California’s Bullet Train Is Dead. Sort Of.

California High-Speed Rail Authority

Fight disinformation: Sign up for the free Mother Jones Daily newsletter and follow the news that matters.

Gavin Newsom, the newly elected governor of California, has canceled the bullet train project between Los Angeles and San Francisco. As a longtime critic of the train, I say good for him. He says there simply isn’t a remotely feasible funding path to finish the project, and he’s right.

But wait. There’s more:

The Democratic governor supports finishing the controversial high-speed rail line between Bakersfield and Merced, saying it would invigorate the economy in California’s midsection and reduce the region’s air pollution.

Look, I can sort of understand the appeal of this. If you finish the middle stretch, then at least you’ve got something there in case you ever find the money to complete the whole thing. But it’s a lunatic idea anyway. I mean, who’s going to ride it once it’s done? A map might make this problem clearer:

Once this segment is finished, it will connect three cities with a total combined population of about 1 million. Toss in a few more stops plus the surrounding areas and maybe you’ve got a potential market of 2 or 3 million people. That’s crazy. Right now there are only 12 trains a day running between Los Angeles and San Diego, a corridor with a population of 10-15 million. Merced to Bakersfield might support six trains a day at most, and there are already six daily Amtrak trains running this route.¹ Sure, the bullet train would be faster than Amtrak, but that’s going to affect ridership only slightly.

This is the definition of insanity. You can at least make a case for a fast connection between LA and San Francisco. But I don’t think you can justify even a dime being spent on a Bakersfield-Merced route.

¹This is not to serve the Merced-Bakersfield market, either. It’s a San Francisco-Los Angeles train, and the Central Valley towns and cities just happen to be along the way.

TIME IS RUNNING OUT!

We have an ambitious $350,000 online fundraising goal this month and it's truly crunch time: About 15 percent of our yearly online giving usually comes in during the final week of the year, and in "No Cute Headlines or Manipulative BS," we explain why we simply can't afford to come up short right now.

The bottom line: Corporations and powerful people with deep pockets will never sustain the type of journalism Mother Jones exists to do. And advertising or profit-driven ownership groups will never make time-intensive, in-depth reporting viable.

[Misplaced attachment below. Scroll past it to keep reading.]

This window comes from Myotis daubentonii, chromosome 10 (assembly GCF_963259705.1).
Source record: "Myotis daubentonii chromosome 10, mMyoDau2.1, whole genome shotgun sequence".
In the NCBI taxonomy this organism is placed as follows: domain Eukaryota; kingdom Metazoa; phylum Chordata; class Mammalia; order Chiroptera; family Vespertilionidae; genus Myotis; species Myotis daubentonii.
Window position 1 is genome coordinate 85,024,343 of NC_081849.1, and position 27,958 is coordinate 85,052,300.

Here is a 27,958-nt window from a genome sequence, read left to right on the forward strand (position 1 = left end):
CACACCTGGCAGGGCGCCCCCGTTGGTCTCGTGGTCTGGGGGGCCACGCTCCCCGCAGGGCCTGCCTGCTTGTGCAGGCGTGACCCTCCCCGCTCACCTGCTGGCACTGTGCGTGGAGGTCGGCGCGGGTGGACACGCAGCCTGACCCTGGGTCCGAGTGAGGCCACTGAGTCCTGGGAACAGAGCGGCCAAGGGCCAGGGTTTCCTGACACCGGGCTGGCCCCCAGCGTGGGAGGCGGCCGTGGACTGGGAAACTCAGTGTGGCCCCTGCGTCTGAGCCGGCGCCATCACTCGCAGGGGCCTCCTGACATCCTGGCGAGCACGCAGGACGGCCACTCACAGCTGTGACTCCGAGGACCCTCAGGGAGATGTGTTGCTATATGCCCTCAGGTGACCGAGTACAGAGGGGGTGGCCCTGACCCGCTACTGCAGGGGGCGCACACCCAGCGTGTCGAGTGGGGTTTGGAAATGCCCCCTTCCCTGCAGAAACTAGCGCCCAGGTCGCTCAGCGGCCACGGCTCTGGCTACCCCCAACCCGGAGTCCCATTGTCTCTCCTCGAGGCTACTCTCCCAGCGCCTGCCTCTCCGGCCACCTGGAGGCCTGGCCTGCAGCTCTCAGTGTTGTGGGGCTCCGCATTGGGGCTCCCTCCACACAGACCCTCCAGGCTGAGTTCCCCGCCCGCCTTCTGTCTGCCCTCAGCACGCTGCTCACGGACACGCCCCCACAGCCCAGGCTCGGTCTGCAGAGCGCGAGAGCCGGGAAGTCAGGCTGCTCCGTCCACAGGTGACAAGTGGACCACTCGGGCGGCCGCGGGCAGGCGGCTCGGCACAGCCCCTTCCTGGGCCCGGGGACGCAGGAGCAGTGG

That's why donations big and small make up 74 percent of our budget this year. There is no backup to keep us going, no alternate revenue source, no secret benefactor. If readers don’t donate, we won’t be here. It's that simple.

And if you can help us out with a donation right now, all online gifts will be matched thanks to an incredibly generous matching gift pledge.

payment methods

TIME IS RUNNING OUT!

We have an ambitious $350,000 online fundraising goal this month and it's truly crunch time: About 15 percent of our yearly online giving usually comes in during the final week of the year, and in "No Cute Headlines or Manipulative BS," we explain why we simply can't afford to come up short right now.

The bottom line: Corporations and powerful people with deep pockets will never sustain the type of journalism Mother Jones exists to do. And advertising or profit-driven ownership groups will never make time-intensive, in-depth reporting viable.

That's why donations big and small make up 74 percent of our budget this year. There is no backup to keep us going, no alternate revenue source, no secret benefactor. If readers don’t donate, we won’t be here. It's that simple.

And if you can help us out with a donation right now, all online gifts will be matched thanks to an incredibly generous matching gift pledge.

payment methods

We Recommend

Latest

Sign up for our free newsletter

Subscribe to the Mother Jones Daily to have our top stories delivered directly to your inbox.

Get our award-winning magazine

Save big on a full year of investigations, ideas, and insights.

Subscribe

Support our journalism

Help Mother Jones' reporters dig deep with a tax-deductible donation.

Donate